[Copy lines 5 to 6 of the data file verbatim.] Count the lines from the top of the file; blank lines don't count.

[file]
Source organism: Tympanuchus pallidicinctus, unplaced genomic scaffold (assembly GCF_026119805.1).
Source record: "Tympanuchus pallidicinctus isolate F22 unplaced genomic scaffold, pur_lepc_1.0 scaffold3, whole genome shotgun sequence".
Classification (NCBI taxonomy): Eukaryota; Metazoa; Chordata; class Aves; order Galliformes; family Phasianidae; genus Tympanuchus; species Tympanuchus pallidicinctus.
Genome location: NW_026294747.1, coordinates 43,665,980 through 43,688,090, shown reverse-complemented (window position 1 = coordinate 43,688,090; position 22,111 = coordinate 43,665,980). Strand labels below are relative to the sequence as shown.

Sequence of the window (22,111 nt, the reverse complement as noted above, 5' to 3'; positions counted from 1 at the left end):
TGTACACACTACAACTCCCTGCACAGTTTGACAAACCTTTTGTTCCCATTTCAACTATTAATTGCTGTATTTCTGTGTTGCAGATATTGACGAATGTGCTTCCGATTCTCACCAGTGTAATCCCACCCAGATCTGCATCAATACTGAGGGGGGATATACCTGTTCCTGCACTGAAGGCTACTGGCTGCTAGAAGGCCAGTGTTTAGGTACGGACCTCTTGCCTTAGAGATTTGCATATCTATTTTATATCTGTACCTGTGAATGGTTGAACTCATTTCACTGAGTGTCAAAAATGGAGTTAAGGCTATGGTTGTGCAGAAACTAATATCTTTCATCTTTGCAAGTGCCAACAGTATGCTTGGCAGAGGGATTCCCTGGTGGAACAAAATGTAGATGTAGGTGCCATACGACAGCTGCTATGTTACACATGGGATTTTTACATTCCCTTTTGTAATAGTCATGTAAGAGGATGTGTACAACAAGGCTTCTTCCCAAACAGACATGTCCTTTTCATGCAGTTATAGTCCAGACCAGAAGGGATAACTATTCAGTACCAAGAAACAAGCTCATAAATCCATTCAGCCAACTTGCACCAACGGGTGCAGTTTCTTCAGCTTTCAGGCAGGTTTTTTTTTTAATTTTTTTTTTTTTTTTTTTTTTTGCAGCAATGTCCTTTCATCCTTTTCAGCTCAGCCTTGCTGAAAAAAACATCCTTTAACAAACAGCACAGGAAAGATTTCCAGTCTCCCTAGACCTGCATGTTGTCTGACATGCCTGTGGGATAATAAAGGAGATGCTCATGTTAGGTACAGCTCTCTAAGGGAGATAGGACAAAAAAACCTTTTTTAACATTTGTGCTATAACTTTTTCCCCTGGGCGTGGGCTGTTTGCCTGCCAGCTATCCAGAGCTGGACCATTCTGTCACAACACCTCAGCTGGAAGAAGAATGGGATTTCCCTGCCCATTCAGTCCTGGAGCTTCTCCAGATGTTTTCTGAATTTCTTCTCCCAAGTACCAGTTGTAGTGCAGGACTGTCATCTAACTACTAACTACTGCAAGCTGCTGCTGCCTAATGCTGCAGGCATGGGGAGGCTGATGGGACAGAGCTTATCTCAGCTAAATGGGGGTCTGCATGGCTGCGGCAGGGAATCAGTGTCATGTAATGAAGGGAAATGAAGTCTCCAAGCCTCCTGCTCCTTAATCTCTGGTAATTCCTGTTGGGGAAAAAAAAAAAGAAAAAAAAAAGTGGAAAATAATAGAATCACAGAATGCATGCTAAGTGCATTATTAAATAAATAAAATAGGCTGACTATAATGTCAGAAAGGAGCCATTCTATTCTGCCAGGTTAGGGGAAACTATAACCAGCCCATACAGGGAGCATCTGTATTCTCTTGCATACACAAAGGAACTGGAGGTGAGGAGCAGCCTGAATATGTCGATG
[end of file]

Sequence of the window (22,111 nt, the reverse complement as noted above, 5' to 3'; positions counted from 1 at the left end):
TGTACACACTACAACTCCCTGCACAGTTTGACAAACCTTTTGTTCCCATTTCAACTATTAATTGCTGTATTTCTGTGTTGCAGATATTGACGAATGTGCTTCCGATTCTCACCAGTGTAATCCCACCCAGATCTGCATCAATACTGAGGGGGGATATACCTGTTCCTGCACTGAAGGCTACTGGCTGCTAGAAGGCCAGTGTTTAGGTACGGACCTCTTGCCTTAGAGATTTGCATATCTATTTTATATCTGTACCTGTGAATGGTTGAACTCATTTCACTGAGTGTCAAAAATGGAGTTAAGGCTATGGTTGTGCAGAAACTAATATCTTTCATCTTTGCAAGTGCCAACAGTATGCTTGGCAGAGGGATTCCCTGGTGGAACAAAATGTAGATGTAGGTGCCATACGACAGCTGCTATGTTACACATGGGATTTTTACATTCCCTTTTGTAATAGTCATGTAAGAGGATGTGTACAACAAGGCTTCTTCCCAAACAGACATGTCCTTTTCATGCAGTTATAGTCCAGACCAGAAGGGATAACTATTCAGTACCAAGAAACAAGCTCATAAATCCATTCAGCCAACTTGCACCAACGGGTGCAGTTTCTTCAGCTTTCAGGCAGGTTTTTTTTTTAATTTTTTTTTTTTTTTTTTTTTTTGCAGCAATGTCCTTTCATCCTTTTCAGCTCAGCCTTGCTGAAAAAAACATCCTTTAACAAACAGCACAGGAAAGATTTCCAGTCTCCCTAGACCTGCATGTTGTCTGACATGCCTGTGGGATAATAAAGGAGATGCTCATGTTAGGTACAGCTCTCTAAGGGAGATAGGACAAAAAAACCTTTTTTAACATTTGTGCTATAACTTTTTCCCCTGGGCGTGGGCTGTTTGCCTGCCAGCTATCCAGAGCTGGACCATTCTGTCACAACACCTCAGCTGGAAGAAGAATGGGATTTCCCTGCCCATTCAGTCCTGGAGCTTCTCCAGATGTTTTCTGAATTTCTTCTCCCAAGTACCAGTTGTAGTGCAGGACTGTCATCTAACTACTAACTACTGCAAGCTGCTGCTGCCTAATGCTGCAGGCATGGGGAGGCTGATGGGACAGAGCTTATCTCAGCTAAATGGGGGTCTGCATGGCTGCGGCAGGGAATCAGTGTCATGTAATGAAGGGAAATGAAGTCTCCAAGCCTCCTGCTCCTTAATCTCTGGTAATTCCTGTTGGGGAAAAAAAAAAAGAAAAAAAAAAGTGGAAAATAATAGAATCACAGAATGCATGCTAAGTGCATTATTAAATAAATAAAATAGGCTGACTATAATGTCAGAAAGGAGCCATTCTATTCTGCCAGGTTAGGGGAAACTATAACCAGCCCATACAGGGAGCATCTGTATTCTCTTGCATACACAAAGGAACTGGAGGTGAGGAGCAGCCTGAATATGTCGATG